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Qiu Baoxing: Adhering to the Five Bottom Lines For Healthy Urbanization

Source: Xinhuanet, Jiangsu Channel Date: 2015-04-13
              On 10 April, an international conference titled “Green Urbanization – Innovation and Practice” was held in Nanjing, with the co-organization of the Jiangsu Urbanization and Urban-Rural Planning Center (UUPC), the Urban China Initiative (UCI) and the New Cities Foundation (NCF).

At the conference, Qiu Baoxing, Counsellor of the State Council and former Vice Minister of Housing and Urban-Rural Development delivered a keynote speech titled “Adhering to the Five Bottom Lines for Healthy Urbanization”. According to him the five bottom lines for healthy urbanization include coordinated development of big, medium-sized and small cities and small towns, complementary and coordinated development of cities and rural areas, compact urban space, prevention of empty cities and protection of cultural and natural heritage.

Qiu Baoxing said, “We cannot develop urban and rural areas in a uniform way, because that will waste rural land resources, damage cultural heritage, lose the most cost-effective bases for old-age living and destroy the central tenacity of the whole economic structure and make the economic structure extremely fragile. That is something many economists have never expected. We often wrongly think that agricultural modernization is about large-scale land operations. That is actually misunderstanding. We should take a region-specific and tailored approach. The three provinces in northeast China can engage in large-scale land operations, while places like Jiangsu and Zhejiang shall try their best to develop services-oriented large-scale economy in developing agricultural modernization so as to blaze a path of new agricultural modernization with urban and rural integration.”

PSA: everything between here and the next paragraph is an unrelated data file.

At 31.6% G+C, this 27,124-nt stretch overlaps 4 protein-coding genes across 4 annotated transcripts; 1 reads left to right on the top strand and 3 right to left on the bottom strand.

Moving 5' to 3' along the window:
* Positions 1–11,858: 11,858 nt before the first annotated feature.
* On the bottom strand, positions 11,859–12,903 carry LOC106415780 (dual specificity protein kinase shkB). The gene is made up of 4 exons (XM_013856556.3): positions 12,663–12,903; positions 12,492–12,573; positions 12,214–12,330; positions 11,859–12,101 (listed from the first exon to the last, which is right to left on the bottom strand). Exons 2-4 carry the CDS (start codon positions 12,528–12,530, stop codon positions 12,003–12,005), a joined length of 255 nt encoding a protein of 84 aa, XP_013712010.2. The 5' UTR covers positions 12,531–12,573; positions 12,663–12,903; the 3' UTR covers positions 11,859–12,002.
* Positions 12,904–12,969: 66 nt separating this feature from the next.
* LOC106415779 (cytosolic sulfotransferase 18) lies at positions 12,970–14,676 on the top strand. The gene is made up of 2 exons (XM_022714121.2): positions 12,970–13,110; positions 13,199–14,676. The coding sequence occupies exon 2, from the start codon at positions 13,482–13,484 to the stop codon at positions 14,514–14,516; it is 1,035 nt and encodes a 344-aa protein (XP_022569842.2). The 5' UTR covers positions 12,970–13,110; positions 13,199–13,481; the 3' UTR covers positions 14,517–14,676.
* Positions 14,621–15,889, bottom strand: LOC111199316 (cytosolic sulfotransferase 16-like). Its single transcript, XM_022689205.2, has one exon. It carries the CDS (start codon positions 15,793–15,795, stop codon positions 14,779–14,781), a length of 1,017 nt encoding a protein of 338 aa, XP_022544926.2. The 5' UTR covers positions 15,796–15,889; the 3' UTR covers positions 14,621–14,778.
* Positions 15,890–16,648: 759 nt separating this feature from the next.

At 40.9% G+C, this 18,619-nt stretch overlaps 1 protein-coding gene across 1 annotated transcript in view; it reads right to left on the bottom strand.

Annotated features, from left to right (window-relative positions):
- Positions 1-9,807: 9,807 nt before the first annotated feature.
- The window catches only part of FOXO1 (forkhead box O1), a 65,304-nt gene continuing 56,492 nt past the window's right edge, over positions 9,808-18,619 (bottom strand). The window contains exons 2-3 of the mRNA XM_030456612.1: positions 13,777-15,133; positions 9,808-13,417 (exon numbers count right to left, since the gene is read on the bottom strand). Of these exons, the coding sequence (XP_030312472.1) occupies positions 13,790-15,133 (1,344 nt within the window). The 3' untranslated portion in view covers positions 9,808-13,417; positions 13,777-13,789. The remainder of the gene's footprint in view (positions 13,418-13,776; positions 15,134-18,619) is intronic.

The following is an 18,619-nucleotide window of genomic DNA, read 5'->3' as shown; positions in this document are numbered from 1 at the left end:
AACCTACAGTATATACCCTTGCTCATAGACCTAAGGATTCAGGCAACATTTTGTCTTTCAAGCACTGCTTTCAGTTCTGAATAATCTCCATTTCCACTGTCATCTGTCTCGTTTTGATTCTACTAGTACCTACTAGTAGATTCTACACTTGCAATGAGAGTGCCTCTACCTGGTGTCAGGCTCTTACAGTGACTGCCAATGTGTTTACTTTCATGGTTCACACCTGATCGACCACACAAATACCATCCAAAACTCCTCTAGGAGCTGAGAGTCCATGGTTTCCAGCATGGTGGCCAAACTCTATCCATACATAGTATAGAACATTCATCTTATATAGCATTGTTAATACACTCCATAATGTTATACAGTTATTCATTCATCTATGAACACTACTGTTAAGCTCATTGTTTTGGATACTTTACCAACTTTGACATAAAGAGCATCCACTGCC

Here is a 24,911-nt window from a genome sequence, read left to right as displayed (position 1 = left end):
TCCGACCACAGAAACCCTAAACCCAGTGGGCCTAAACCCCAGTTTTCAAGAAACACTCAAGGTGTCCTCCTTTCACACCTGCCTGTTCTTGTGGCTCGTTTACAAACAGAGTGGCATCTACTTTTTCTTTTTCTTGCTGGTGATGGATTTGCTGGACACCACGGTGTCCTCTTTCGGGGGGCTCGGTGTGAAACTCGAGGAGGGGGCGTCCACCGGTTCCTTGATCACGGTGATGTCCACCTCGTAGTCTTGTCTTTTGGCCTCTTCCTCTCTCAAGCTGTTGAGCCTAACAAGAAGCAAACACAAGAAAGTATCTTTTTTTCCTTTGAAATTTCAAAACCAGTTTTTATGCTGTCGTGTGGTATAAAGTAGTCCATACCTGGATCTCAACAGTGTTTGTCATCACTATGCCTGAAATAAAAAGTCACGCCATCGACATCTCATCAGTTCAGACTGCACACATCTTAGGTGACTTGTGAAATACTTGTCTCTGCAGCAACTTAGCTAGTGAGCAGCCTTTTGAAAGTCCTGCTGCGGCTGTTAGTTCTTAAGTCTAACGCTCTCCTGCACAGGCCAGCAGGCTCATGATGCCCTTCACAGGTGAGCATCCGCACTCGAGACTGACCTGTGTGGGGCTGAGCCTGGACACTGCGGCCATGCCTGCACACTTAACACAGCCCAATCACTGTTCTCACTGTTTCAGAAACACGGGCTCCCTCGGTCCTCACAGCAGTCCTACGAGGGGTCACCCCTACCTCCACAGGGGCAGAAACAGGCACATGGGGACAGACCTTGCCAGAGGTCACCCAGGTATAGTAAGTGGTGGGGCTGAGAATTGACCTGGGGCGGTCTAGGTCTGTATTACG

Qiu Baoxing stated that healthy and harmonious urbanization is a result of the joint mutually-reinforcing work of the invisible hand of the market and the visible hand of the government. In case of big policies, if ineffective urban planning enforcement broke the above five bottom lines, the consequences would be difficult to reverse. He believes that only people-centered urbanization policies can last, with urban planning properly addressing the needs of future generations for living and development space and resources.